I know, this sounds like an infomercial, right? But I’m not wearing a blazer with glow-in-the-dark question marks and I don’t own a ShamWow. I’m serious.

The beauty of technology is that it really is the great equalizer, and there is no community that can benefit from learning technology, and learning to code more than us. The entire world is built and run on computers, and learning to code is learning how to draw the map, design the infrastructure and build the world yourself.

You can learn to be a proficient coder in six to 12 weeks for free, or from one of the many courses and boot camps, and afterward you can get a job. There are far more software development jobs than developers; college degrees do not matter as much as ability, and there are a lot of resources to help you find a gig once you’ve learned.

OK, I’m Fired Up and Ready to Go! Where Do I Start?

Below are a few links for free and cheap places where you can learn STEM fundamentals and computer basics, coding in a variety of languages and the resources to help you find a job.

Back to Basics:

Coursera, Udacity EdX — Massively Open Online Courses (MOOCs) are taught by professors from top universities around the world. They are free classes taken by thousands and sometimes hundreds of thousands of students all over the globe. You can even earn certificates! Try: Intro to Data Science, Programming for Everyone from my alma mater, Developing Scalable Apps, or, for the engineers, Circuits and Electronics.

General Assembly — This community-centered org teaches tech and entrepreneurship both in person in their many hubs, as well as online. Check them out for classes on legal skills for entrepreneurs, graphic design and even longer coding courses.

Learn to Code:

There are so many websites where you can learn to code for free or very little. Here are just a few: Dash Codecademy, One Month, Code.org.

Go back to school with programs around the country where you can take classes for six to 12 weeks or more and not only gain skills but a community that will help place you in jobs when you’re done. Try Starter League, Dev Bootcamp, and here’s a pretty exhaustive list.

When we were enslaved, we weren’t allowed to read. That damaged us so much that even when we were free we were behind. We didn’t know the language the nation was built on so we couldn’t contribute. The nation is built on code now, and again we are not being taught the necessary skills to contribute to the world’s economy. Let’s not make that mistake again.

Kat Calvin is a social entrepreneur, writer and advocate for the empowerment of women, entrepreneurs and the black community. She is the founder of Michelle in Training, a mentoring and educational organization. You can follow her at @KatCalvinDC.

Why African-Americans Are Choosing Entrepreneurship Over Corporate America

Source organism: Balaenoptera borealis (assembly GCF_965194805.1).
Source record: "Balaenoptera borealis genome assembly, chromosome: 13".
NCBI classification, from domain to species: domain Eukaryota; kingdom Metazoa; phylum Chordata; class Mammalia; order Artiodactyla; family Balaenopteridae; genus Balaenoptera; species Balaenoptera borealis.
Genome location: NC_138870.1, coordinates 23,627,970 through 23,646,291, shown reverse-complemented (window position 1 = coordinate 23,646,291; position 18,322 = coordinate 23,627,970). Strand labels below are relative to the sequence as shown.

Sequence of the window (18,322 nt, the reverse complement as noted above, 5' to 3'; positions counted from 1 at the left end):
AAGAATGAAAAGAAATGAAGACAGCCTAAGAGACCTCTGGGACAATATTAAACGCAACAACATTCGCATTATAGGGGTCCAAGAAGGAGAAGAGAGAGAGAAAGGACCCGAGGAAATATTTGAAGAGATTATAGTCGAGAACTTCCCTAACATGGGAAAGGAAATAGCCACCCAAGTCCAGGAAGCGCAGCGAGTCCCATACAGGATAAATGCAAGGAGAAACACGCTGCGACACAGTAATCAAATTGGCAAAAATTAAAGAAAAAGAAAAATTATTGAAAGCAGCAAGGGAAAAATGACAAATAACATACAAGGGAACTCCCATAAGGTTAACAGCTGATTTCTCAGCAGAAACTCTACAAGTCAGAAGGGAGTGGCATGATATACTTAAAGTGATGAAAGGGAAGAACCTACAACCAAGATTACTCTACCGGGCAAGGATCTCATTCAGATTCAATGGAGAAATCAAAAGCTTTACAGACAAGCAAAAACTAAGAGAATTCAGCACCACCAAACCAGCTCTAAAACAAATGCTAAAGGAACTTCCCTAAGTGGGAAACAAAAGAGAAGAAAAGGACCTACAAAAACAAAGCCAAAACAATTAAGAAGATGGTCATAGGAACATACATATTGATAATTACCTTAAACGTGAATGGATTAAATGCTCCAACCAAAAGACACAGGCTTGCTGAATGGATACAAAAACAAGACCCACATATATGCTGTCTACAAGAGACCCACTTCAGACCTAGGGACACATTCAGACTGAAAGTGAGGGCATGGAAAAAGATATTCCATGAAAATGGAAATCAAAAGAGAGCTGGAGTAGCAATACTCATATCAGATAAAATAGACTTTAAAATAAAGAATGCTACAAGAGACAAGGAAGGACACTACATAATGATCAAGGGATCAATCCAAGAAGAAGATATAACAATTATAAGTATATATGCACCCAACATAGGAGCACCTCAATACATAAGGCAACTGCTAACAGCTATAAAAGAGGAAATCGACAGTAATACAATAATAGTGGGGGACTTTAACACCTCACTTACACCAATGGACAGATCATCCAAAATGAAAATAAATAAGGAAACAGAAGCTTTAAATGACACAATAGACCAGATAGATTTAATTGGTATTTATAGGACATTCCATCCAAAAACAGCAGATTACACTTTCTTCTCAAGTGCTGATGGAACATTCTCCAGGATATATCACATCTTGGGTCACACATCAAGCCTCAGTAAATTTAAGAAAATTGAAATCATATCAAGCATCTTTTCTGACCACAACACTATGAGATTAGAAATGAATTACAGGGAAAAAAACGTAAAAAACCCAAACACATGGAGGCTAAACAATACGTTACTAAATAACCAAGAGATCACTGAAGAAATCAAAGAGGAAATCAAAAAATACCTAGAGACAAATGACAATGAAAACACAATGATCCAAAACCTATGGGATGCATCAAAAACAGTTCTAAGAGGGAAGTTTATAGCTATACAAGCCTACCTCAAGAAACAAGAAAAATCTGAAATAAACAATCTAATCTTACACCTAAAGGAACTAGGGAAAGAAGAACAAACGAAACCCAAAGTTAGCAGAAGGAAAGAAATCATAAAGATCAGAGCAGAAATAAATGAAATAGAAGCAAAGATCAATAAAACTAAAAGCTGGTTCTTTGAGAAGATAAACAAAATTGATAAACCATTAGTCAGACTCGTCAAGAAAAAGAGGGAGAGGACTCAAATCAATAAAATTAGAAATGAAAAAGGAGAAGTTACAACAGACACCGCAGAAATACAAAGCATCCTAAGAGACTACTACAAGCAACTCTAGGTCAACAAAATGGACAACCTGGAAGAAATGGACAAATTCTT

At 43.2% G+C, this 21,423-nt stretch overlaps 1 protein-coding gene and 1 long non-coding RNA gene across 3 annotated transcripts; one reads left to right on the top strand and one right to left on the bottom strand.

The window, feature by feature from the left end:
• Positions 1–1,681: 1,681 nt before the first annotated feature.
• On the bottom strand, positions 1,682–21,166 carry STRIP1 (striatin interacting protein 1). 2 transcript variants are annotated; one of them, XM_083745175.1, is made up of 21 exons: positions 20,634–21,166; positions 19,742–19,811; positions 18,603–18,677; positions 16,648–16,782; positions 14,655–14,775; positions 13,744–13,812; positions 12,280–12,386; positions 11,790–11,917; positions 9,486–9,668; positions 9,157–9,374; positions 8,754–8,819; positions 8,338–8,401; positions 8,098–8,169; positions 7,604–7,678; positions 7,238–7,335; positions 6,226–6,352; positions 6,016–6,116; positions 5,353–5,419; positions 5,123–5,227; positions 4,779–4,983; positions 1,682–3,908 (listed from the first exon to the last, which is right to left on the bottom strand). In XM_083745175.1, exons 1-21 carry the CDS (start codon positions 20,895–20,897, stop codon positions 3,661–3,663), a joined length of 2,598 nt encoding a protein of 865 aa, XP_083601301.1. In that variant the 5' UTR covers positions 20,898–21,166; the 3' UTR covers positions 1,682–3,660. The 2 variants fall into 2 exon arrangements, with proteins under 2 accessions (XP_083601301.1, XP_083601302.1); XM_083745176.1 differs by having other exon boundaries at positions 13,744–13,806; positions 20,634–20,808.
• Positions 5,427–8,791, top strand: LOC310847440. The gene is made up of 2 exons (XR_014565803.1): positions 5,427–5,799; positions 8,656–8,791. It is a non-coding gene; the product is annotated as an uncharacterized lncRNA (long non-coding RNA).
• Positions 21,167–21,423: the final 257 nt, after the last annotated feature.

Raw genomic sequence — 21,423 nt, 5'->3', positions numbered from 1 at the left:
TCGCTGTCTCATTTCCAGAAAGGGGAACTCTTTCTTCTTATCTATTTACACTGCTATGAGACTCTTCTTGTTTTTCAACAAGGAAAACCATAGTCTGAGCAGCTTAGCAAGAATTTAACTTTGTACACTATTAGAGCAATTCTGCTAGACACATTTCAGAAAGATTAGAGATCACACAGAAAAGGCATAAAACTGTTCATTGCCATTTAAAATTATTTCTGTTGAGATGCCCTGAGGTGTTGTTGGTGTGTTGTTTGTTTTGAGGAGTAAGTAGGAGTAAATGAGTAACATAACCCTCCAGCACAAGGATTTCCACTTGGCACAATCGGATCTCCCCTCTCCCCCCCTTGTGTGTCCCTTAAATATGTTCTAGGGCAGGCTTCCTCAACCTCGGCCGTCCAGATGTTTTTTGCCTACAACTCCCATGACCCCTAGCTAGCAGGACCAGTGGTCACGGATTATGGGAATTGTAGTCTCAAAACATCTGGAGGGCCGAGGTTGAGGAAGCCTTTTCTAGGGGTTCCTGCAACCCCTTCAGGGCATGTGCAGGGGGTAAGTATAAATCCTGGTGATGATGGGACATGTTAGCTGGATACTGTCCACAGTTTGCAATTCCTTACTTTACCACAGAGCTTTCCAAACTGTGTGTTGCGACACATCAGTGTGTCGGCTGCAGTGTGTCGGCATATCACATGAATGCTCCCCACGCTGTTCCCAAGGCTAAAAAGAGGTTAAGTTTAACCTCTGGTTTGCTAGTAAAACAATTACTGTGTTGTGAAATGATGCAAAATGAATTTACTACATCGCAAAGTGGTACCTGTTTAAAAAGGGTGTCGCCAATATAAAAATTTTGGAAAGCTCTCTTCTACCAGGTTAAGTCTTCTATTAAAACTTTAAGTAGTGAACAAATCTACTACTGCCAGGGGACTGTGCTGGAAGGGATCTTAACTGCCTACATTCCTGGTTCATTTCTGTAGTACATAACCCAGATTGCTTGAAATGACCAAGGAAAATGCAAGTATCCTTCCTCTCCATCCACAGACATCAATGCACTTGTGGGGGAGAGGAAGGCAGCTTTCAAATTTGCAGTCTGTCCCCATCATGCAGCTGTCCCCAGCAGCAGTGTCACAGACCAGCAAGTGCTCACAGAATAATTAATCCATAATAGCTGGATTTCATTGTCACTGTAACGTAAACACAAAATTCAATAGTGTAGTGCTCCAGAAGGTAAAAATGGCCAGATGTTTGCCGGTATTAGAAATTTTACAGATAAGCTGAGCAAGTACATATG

African-Americans have been working hard for many years to shape the landscape of our country, yet we are still far from reaching full representation in many of the nation’s leading industries. Several years removed from the civil rights movement, our level of representation in many fields, including consulting, falls short.

Although there is a challenge for equal representation, especially among the leadership ranks, there are many firms that are taking the diversity initiative very seriously. Their efforts can lead to a turnaround for underrepresented minorities, especially African-Americans. But to improve recruitment numbers and more importantly, retention numbers, first we need to understand the crux of the matter to adequately address it.

The African-American community is rooted in family and often the sacrifices necessary to excel and achieve are not readily received and supported by the family. This can be a difficult challenge to overcome by many of those in pursuit of leadership positions within their industries.

In addition,to excel in consulting, as with other industries, it is all about networking and mentorship. African-Americans do not have the ready-made network and inroads that surround the majority population. This puts the starting point for African-Americans at a deficit when it comes to breaking through in these fields, which makes it much more challenging to succeed.

So, are African Americans doomed to lack of success?

Far from it. African-American entrepreneurship has long had a profound effect on our nation’s culture. Consider the number of Black Americans who have traded the pursuit of the executive suite for entrepreneurship, and it will give you a sense of the disdain that may exist over the lack of representation in these ranks.

It sends a clear message that more African-Americans are saying, ” I don’t want to wait years for a promotion or someone else to validate my career. Let me create my own success and build my enterprise and do things my way.”

 Understanding the Absence of African Americans in Consulting. A brief overview by Daryl Watkins, a 19 year professional with a background in consulting and corporate ranks.